As you can see, Paul’ ministry – despite being a prominent leader – included preaching from house to house. Discipling happens in homes. If you read through the book of Acts with this in mind you’ll start to pick up the heart of it.
Households were impacted with the Gospel
(Some went on to become churches)
Cornelius’ household in Caesarea
Lydia’s household in Philippi
The Philippian jailer
This last scripture is a good one to read. God is very interested in saving households, not just individuals. After you’re saved the next thing on God’s agenda is to see your household saved. This is how we should be praying. And not just for our parents or our kids but for our aunts and uncles and all the rest.
After Paul is kicked out of the synagogue in Corinth, he moves to Titius Justus’ house next door and ministers from his house. There the ruler of the synagogue, Crispus, and his household are saved! So he was kicked out of the synagogue only to have the ruler of the synagogue saved in a house next door.
These scriptures challenge the way some of us think of Life Groups. This isn’t a time to play Scrabble or Chess! God is interested in this.
3b) Churches in homes
At the end of many of Paul’s letters, you’ll see he greets churches that meet in homes. For example:
Rom 16:5; 1 Cor 16:19
Priscilla and Aquila’s home
Nympha of Laodicea’s home
Philemon from Lycos Valley’s home
It seems churches may have been planted in houses and moved elsewhere as they got bigger. Some of them had big mansions so they could accommodate that. The point is that there’s a strong theme surrounding the involvement of homes with the Gospel.
Taking all the above into account, let’s apply this to today. So, why do we meet the way we do (in homes and in big corporate gatherings)?
We emulate Jesus
We see how Jesus ministered above. But Jesus also calls his house a “house of prayer for all nations” (Mark 11:17).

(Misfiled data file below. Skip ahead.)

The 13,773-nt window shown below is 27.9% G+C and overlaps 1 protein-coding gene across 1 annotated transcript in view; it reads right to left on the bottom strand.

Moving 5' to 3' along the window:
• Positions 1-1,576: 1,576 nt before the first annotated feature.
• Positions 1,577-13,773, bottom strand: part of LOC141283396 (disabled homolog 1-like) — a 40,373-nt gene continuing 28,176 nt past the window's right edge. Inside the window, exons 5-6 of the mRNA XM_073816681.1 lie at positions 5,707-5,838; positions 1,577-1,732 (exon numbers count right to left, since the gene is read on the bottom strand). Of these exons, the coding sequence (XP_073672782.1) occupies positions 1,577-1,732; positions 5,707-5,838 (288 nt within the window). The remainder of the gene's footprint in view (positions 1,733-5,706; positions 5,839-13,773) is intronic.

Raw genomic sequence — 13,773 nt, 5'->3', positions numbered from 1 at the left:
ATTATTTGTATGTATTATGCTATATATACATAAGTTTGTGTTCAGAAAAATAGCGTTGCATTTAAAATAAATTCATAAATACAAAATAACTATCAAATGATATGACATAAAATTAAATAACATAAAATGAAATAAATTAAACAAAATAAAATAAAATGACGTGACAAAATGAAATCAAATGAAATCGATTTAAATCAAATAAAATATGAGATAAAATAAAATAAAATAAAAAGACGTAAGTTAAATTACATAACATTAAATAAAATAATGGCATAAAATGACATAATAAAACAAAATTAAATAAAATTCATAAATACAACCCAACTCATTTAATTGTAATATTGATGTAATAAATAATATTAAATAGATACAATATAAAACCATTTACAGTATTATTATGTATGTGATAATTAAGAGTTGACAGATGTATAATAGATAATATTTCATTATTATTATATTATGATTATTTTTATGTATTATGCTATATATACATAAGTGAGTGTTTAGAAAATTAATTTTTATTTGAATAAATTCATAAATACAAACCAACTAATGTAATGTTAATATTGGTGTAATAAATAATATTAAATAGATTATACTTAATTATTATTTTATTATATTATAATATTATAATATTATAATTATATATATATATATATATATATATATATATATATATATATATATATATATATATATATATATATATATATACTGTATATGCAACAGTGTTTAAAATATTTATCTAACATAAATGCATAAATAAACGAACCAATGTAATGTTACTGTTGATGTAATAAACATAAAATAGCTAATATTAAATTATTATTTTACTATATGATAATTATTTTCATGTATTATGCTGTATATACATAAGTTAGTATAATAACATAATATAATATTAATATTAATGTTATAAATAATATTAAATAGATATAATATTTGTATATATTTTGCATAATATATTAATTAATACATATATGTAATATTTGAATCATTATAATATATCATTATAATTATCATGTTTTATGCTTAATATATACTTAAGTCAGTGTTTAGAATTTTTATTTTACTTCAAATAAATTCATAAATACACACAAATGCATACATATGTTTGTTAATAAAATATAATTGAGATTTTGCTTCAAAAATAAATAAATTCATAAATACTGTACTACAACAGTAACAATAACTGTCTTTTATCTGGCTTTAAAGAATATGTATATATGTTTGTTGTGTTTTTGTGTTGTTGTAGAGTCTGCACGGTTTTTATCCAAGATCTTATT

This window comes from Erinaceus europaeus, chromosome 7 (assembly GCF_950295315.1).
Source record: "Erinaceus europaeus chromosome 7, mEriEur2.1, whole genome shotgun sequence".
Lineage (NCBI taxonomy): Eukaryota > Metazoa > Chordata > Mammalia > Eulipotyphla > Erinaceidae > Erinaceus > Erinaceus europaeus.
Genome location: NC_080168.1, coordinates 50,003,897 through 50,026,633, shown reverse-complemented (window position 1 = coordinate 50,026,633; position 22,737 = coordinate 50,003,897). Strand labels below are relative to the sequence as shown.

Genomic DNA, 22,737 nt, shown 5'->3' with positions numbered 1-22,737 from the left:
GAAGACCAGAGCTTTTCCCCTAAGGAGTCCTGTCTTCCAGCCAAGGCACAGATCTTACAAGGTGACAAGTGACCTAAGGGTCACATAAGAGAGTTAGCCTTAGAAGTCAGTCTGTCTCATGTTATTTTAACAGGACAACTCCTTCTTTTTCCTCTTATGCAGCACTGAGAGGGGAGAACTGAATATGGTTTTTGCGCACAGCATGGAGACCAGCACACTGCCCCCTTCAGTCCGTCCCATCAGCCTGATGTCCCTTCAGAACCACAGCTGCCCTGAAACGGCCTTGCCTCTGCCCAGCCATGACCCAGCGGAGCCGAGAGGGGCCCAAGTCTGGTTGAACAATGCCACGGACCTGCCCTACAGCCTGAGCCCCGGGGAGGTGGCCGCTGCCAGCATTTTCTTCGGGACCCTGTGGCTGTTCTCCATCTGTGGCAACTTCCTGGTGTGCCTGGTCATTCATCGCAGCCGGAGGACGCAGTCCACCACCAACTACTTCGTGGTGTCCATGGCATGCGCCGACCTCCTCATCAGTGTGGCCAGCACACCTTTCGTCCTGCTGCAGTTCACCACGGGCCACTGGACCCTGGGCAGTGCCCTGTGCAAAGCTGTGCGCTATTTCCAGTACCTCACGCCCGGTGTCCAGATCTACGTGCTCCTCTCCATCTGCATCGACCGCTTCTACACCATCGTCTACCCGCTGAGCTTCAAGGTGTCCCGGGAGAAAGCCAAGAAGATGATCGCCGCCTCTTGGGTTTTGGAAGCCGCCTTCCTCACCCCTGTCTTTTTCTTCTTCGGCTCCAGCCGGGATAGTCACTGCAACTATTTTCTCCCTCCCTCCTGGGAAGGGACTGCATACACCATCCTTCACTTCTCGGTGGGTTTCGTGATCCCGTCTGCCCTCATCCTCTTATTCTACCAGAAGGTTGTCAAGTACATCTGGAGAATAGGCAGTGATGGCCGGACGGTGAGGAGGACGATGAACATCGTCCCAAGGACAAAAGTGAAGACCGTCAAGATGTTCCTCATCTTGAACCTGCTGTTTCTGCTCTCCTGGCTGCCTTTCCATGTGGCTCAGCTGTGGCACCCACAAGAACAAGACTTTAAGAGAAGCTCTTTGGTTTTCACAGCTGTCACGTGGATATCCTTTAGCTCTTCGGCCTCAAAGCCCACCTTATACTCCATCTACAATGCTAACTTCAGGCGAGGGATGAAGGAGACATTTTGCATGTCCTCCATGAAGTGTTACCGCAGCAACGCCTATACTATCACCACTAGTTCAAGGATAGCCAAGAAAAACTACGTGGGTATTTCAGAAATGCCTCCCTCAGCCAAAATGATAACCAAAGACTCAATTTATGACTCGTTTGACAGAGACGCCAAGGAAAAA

Life Groups aren’t a program that we add on to our Christianity but are rather the way in which we live it out. We don’t need amazing facilities – although we do thank God for our facility. Our primary way of meeting is in homes.
Jesus also spoke about how Zeal for His Father’s house consumed Him (John 2:17). A home is not just a place but it’s a family. When we meet in a home that family is making a statement about who they serve, who their God is, the Gospel they believe and the Jesus they trust.
Jesus also practises hospitality. See John 14: 1 – 4:
“Let not your hearts be troubled. Believe in God; believe also in me. 2 In my Father’s house are many rooms. If it were not so, would I have told you that I go to prepare a place for you? 3 And if I go and prepare a place for you, I will come again and will take you to myself, that where I am you may be also. 4 And you know the way to where I am going.”
Jesus is preparing a place for us in His home, not at a hotel or some or other place. That’s hospitality. Hospitality says that everything you have belongs to the Kingdom of God. There is none that are unwelcome, no sinner that will be turned away. That’s Kingdom.
Our home/family is our most practical tool to use for the Gospel
When we talk of homes we don’t just mean a place but also a family. God wants our treasures and talents. He wants an amazing river of Gospel life to flow out of our homes.
Hospitality is love in action. You want to tell me you love me? Well, is your door open? Hospitality is not about having the best house, a full fridge and the best crockery. Hospitality is about the home being open.
The New Testament often challenges us to practice hospitality:
Matt 10:12-14 12
As you enter the house, greet it. 13 And if the house is worthy, let your peace come upon it, but if it is not worthy, let your peace return to you. 14 And if anyone will not receive you or listen to your words, shake off the dust from your feet when you leave that house or town.
– If that home is not hospitable, Jesus says let your peace return to you.
Rom 12:9-13 9
Let love be genuine. Abhor what is evil; hold fast to what is good. 10 Love one another with brotherly affection. Outdo one another in showing honor. 11 Do not be slothful in zeal, be fervent in spirit, serve the Lord. 12 Rejoice in hope, be patient in tribulation, be constant in prayer. 13 Contribute to the needs of the saints and seek to show hospitality.
Heb 13:1-2 1
Let brotherly love continue. 2 Do not neglect to show hospitality to strangers, for thereby some have entertained angels unawares.